Sunday, May 8, 2011

Motherhood

Welcome to my second Mother's Day as a mom. I've got a lot on my mind.

I'm so grateful for the doctrine of motherhood that is taught by my church. We believe that motherhood is the highest, most noble service of mankind. That the feminine traits to nurture, love, and lead others have been divinely placed within women to do great good in the world. All women, whether mothers or not, have the special abilities to reach out to others, to love, and to heal. It is an amazing power.

It is a very long line of mothers nurturing children has gotten us to this point in history.

My great-grandmother, my mom's paternal grandmother, was an interesting woman. She nearly lived a century and saw so much from 1905 to 2004. She told stories about her childhood in the south and her family's move to Ohio by covered wagon. Every time we made a visit she gave a five dollar bill to each of the children. Bribery? Maybe. But it was something that made us feel special, something to look forward to. That, and the dish full of orange slice candies that were so delicious. She had one of these:
that was woven and sat on her mantle. I remember staring at it for a very, very long time before my eyes could look past the red shapes and see the white letters. I don't recall ever hearing about religion on my mother's side of the family, but here was my Savior's name in Nana Bea's living room. I know that she loved her son, my grandpa. I know that she loved my mother, father, brother, and me.

My maternal grandmother was always kind to me. She sold Avon, so I received many pieces of Avon jewelry over the years. My favorite gift from her as a little girl was special, kid-friendly dress-up makeup. Oh the joys of being a girl! Grandma Lois had cats, she smoked in the house, and I always got the impression that she was sassy. She raised four children, lived through a divorce, and lost her final fight to pancreatic cancer. She was a strong woman. My mom calls her "Mother," which sounds more respectful and old fashioned than "Mom." I like it. My mom dearly loved her mother, and I know my grandma deeply loved her children and grandchildren.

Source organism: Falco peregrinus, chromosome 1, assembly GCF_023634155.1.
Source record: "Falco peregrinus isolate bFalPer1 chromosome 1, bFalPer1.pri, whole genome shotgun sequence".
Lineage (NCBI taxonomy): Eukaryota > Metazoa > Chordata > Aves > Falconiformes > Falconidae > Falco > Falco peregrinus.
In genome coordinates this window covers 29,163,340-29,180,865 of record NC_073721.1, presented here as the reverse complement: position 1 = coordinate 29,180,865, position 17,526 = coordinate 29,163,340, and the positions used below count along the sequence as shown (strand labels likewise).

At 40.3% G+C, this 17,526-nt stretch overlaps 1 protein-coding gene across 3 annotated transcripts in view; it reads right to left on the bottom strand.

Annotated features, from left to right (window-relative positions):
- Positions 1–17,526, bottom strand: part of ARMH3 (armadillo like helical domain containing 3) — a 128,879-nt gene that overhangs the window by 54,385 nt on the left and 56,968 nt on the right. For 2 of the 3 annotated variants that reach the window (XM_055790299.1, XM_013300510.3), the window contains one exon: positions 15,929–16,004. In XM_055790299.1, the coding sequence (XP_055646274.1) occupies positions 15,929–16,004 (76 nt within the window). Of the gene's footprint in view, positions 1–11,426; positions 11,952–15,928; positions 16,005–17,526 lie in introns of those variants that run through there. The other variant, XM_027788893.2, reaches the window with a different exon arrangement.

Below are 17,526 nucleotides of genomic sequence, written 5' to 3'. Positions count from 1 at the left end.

My paternal grandmother was the kind of woman who always wore nylons and lipstick when she left the house. She whispered whenever she gossiped, she put curlers in my hair for fun, and showed my what it meant to be a devoted wife. I never saw her lose her temper. Grandma Frances raised four boys, was Catholic (but not in an over the top kind of way), and always made me comfortable in her home. She lost her final fight to lung cancer after battling Alzheimer's. She, too, was a strong woman. My grandpa (my favorite person in the world) loved her more than anything. I know that love was reciprocated. I know she loved my family and me.

My own mother is... I'm at a loss for words. I honestly don't know what I would do or who I would be without her. She is who I call when I need reassurance, who I turn to for support in any endeavor. It is she who has taught me how to be a woman in today's world. She is strong in her own way, full of emotion, full of hopes, faith, and fears. She is my dearest friend and it has been amazing to watch our relationship evolve and strengthen through the years.

I think about my own daughter, about the example I want to be for her. I know she will grow to be a girl and then a woman. I hope she will become a mother herself. She learns so much, so quickly. If she sees something done once she will repeat it. The words she hears, the actions she sees all shape her world and her person. Am I doing enough to lead her in the right direction? I certainly hope so.

Being a mother is incredible. I first knew what it is to love like a mother when I was a child raising a kitten. I felt it more as a teacher guiding my students. I live it now as a mother to a little girl who shares my genes. I am so proud of my baby, so pleased to see the joy that she brings to everyone she meets. She literally spreads smiles and happiness. I've seen it in a smiling girl driving by as we took our walk, the man playing peek-a-boo in line at the post office, numerous people in other cars at stop lights who wave to say hello. It makes me feel radiant to know that the greatest source of my joy spreads it to others so easily. I hope she continues to do so as she grows and has influence on others. I pray that she embraces that gift and uses it to mother others.

What a beautiful thing, motherhood. It is a powerful strength that is found in the love of a woman's heart.

Happy Mother's Day.

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